By Brittany DeKorte
It seemed fitting that the same board of trustees meeting in which the new board members took their oath, bringing the total number of women on the board from three to four, and the number of minorities to three of seven, that the meeting would focus on representing diversity on campus. A number of speakers came to present numbers and ideas for the future on the topic of racial and gender representation, from vendors on campus to the faculty.
Board of Trustees policy states that the college will be an equal opportunity employer to all personal identifications, even if they are not a protected classes. The board has specific goals when it comes to minority and female representation, with a desire for it to reflect Washtenaw County.
Douglas Kruzel, the Vice President of Human Resources, presented the affirmative action report for the 2015/16 school year.
“The bottom line to the report is, we meet the board’s goal of meeting minority representation as compared to the county, and we exceed it in female representation,” Kruzel said.
Kruzel’s department helps all departments within the college keep with the board’s goals while considering new hires.
“My staff meets with hiring committees and hiring officials when they begin their search, they identify if it’s an underutilized area, review what their statistics are, and reiterate to them what the board policies are,” Kruzel said.
WCC’s faculty and staff matches the Washtenaw County workforce in minority representation, with both coming in at 26 percent. WCC reports a 57 percent female employment, compared to the county at 51 percent. The only specific category that is still underutilized, is minorities in full time faculty positions, which sits around 20 percent.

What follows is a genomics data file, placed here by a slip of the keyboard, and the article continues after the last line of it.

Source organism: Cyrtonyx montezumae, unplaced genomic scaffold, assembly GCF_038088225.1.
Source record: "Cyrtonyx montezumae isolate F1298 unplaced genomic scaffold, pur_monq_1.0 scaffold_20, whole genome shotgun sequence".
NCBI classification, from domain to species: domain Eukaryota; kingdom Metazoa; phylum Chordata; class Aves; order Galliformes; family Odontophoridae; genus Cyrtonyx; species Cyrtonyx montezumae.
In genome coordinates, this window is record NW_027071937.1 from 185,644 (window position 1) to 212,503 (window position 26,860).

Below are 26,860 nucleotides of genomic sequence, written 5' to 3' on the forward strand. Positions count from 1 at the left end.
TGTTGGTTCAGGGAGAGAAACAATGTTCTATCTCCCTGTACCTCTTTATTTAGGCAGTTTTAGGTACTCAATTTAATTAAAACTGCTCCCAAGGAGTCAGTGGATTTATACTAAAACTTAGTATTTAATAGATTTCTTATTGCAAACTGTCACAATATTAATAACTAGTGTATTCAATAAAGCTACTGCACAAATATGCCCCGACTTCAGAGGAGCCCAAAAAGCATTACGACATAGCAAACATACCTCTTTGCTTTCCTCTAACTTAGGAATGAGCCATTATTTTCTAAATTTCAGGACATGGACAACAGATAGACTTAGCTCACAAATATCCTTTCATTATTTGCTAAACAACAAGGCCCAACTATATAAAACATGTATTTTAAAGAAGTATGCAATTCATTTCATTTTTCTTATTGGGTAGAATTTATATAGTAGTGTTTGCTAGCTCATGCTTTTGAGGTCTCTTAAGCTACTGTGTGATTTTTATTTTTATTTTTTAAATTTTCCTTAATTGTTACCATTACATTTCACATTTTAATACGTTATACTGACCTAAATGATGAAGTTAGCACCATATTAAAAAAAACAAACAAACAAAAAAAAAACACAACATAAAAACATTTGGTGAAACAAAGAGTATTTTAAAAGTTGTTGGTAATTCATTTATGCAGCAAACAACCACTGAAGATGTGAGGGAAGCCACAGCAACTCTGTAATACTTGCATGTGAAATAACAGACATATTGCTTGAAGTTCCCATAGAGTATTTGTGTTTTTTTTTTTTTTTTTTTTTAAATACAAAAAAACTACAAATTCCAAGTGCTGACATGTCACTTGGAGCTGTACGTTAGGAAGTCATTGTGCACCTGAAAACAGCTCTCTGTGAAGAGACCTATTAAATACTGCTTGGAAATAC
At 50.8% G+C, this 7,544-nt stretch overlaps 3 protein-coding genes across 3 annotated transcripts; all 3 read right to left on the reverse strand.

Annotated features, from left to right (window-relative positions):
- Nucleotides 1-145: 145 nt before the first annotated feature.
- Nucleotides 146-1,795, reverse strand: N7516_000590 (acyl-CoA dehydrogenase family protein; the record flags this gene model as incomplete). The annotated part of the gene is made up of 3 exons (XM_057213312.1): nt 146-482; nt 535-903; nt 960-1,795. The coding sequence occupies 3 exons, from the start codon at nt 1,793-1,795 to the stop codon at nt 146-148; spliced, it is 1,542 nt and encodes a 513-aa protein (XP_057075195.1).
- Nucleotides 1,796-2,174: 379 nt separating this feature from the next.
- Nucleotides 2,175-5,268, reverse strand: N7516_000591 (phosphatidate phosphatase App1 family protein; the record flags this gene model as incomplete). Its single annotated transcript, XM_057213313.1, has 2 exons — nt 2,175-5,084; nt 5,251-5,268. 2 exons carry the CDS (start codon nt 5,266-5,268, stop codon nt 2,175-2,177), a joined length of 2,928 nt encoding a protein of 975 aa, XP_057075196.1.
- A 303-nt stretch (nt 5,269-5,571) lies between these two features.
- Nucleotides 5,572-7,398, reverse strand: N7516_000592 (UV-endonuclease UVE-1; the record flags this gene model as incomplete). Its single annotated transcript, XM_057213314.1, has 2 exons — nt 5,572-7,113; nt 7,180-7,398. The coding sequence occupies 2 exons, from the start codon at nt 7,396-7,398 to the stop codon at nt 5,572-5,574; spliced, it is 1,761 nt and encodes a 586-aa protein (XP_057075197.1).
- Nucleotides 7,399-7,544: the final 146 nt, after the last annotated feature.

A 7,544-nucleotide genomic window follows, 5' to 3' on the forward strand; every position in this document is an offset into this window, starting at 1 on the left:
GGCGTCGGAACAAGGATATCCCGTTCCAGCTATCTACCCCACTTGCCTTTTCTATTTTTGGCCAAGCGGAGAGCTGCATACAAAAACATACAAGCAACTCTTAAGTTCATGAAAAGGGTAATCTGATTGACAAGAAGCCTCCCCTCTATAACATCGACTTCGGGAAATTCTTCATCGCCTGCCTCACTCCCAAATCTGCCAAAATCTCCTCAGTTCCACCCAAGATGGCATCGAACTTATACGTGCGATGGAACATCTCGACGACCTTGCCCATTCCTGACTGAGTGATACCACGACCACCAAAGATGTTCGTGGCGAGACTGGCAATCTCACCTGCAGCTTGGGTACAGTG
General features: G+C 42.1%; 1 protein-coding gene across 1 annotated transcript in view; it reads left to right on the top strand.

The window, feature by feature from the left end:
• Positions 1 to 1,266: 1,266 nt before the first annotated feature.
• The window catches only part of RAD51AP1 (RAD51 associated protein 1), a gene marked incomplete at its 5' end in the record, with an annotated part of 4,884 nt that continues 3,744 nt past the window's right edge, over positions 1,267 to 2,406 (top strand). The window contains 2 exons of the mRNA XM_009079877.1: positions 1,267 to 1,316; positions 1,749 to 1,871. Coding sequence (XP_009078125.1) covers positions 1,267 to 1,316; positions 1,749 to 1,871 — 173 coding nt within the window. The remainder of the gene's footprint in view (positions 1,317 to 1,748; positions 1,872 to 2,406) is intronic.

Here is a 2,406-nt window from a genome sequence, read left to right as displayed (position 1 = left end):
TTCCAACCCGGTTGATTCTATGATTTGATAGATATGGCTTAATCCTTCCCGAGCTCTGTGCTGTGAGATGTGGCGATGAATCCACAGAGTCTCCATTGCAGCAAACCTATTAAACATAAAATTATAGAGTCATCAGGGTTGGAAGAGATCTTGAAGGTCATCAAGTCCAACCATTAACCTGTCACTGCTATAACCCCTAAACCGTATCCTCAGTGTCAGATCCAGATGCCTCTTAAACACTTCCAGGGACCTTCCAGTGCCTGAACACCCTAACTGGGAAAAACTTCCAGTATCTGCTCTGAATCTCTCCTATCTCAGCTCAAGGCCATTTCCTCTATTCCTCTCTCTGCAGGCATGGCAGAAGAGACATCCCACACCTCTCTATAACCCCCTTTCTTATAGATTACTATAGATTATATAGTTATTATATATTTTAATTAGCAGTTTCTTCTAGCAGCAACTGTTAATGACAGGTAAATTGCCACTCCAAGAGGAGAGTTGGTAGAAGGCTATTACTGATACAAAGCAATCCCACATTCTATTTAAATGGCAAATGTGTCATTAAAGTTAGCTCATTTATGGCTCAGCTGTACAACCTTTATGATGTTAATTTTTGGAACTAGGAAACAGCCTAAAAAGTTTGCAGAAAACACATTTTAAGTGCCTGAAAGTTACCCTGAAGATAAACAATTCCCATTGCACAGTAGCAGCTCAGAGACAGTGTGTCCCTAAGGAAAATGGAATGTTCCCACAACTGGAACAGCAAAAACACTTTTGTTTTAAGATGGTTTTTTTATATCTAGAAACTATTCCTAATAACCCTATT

Trustee Ruth Hatcher, who in the past has won the WCC Vision of Racial Equality Award, was happy with the numbers, but saw room for improvement.
“The board’s policy is the 26 percent, and we’re there, but we’re there with our fingernails,” Hatcher said. “It’s a little worrisome, especially with respect to faculty, when the student body is around 32 percent minority.”
Vice Chair Diana McKnight-Morton was less impressed, not by the numbers, but by the distribution of the numbers.
“I’m at a loss, of how it is that there is only one person of color in the humanities, one in financial aid, zero in the library, zero in life sciences, three in mathematics, I can go on, this whole list bothers me,” McKnight-Morton said.
“We’re talking about people who look like me on campus, and they aren’t here. You see some here and some there, but I am totally still disappointed in our recruiting efforts. This report really shows that we’re doing a lot, but we still have a lot more to do,” McKnight-Morton said.
Hatcher also gave her ideas for where to look for new hires that could help lift the numbers.
“I’ve always suggested looking at high school teachers who are being abused by the public school system these days, a lot of our better teachers have come from high schools,” Hatcher said.
Dominique Daughtry, a political science major at WCC, feels he is mostly represented as a person of color, but also reflected McKnight-Morton’s sentiment.
“I think it matches the ratio of students. I see a lot of black staff as janitors and counselors, not too many as teachers though,” Daughtry said.